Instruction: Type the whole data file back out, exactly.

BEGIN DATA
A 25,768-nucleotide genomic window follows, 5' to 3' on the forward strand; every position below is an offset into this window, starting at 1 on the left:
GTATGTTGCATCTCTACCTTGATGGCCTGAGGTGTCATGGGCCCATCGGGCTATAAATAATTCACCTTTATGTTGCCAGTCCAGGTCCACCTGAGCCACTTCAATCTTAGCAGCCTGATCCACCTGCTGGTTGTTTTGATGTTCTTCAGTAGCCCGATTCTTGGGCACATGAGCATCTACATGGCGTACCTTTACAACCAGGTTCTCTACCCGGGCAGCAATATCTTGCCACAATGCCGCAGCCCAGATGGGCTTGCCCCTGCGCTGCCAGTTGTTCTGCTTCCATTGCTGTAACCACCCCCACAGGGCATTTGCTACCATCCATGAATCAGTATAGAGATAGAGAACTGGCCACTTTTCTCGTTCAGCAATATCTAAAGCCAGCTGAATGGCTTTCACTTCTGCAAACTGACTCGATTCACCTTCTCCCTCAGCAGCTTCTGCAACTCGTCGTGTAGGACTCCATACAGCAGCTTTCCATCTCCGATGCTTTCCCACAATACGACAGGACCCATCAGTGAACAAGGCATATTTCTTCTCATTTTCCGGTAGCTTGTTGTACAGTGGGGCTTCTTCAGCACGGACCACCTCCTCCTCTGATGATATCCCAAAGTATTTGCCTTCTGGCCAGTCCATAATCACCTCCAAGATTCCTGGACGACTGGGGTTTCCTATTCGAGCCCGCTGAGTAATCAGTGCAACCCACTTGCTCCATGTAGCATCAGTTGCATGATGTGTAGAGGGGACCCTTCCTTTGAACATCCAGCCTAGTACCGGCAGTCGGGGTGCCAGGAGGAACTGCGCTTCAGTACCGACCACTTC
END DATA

A 25,768-nucleotide genomic window follows, 5' to 3' on the forward strand; every position below is an offset into this window, starting at 1 on the left:
GTATGTTGCATCTCTACCTTGATGGCCTGAGGTGTCATGGGCCCATCGGGCTATAAATAATTCACCTTTATGTTGCCAGTCCAGGTCCACCTGAGCCACTTCAATCTTAGCAGCCTGATCCACCTGCTGGTTGTTTTGATGTTCTTCAGTAGCCCGATTCTTGGGCACATGAGCATCTACATGGCGTACCTTTACAACCAGGTTCTCTACCCGGGCAGCAATATCTTGCCACAATGCCGCAGCCCAGATGGGCTTGCCCCTGCGCTGCCAGTTGTTCTGCTTCCATTGCTGTAACCACCCCCACAGGGCATTTGCTACCATCCATGAATCAGTATAGAGATAGAGAACTGGCCACTTTTCTCGTTCAGCAATATCTAAAGCCAGCTGAATGGCTTTCACTTCTGCAAACTGACTCGATTCACCTTCTCCCTCAGCAGCTTCTGCAACTCGTCGTGTAGGACTCCATACAGCAGCTTTCCATCTCCGATGCTTTCCCACAATACGACAGGACCCATCAGTGAACAAGGCATATTTCTTCTCATTTTCCGGTAGCTTGTTGTACAGTGGGGCTTCTTCAGCACGGACCACCTCCTCCTCTGATGATATCCCAAAGTATTTGCCTTCTGGCCAGTCCATAATCACCTCCAAGATTCCTGGACGACTGGGGTTTCCTATTCGAGCCCGCTGAGTAATCAGTGCAACCCACTTGCTCCATGTAGCATCAGTTGCATGATGTGTAGAGGGGACCCTTCCTTTGAACATCCAGCCTAGTACCGGCAGTCGGGGTGCCAGGAGGAACTGCGCTTCAGTACCGACCACTTC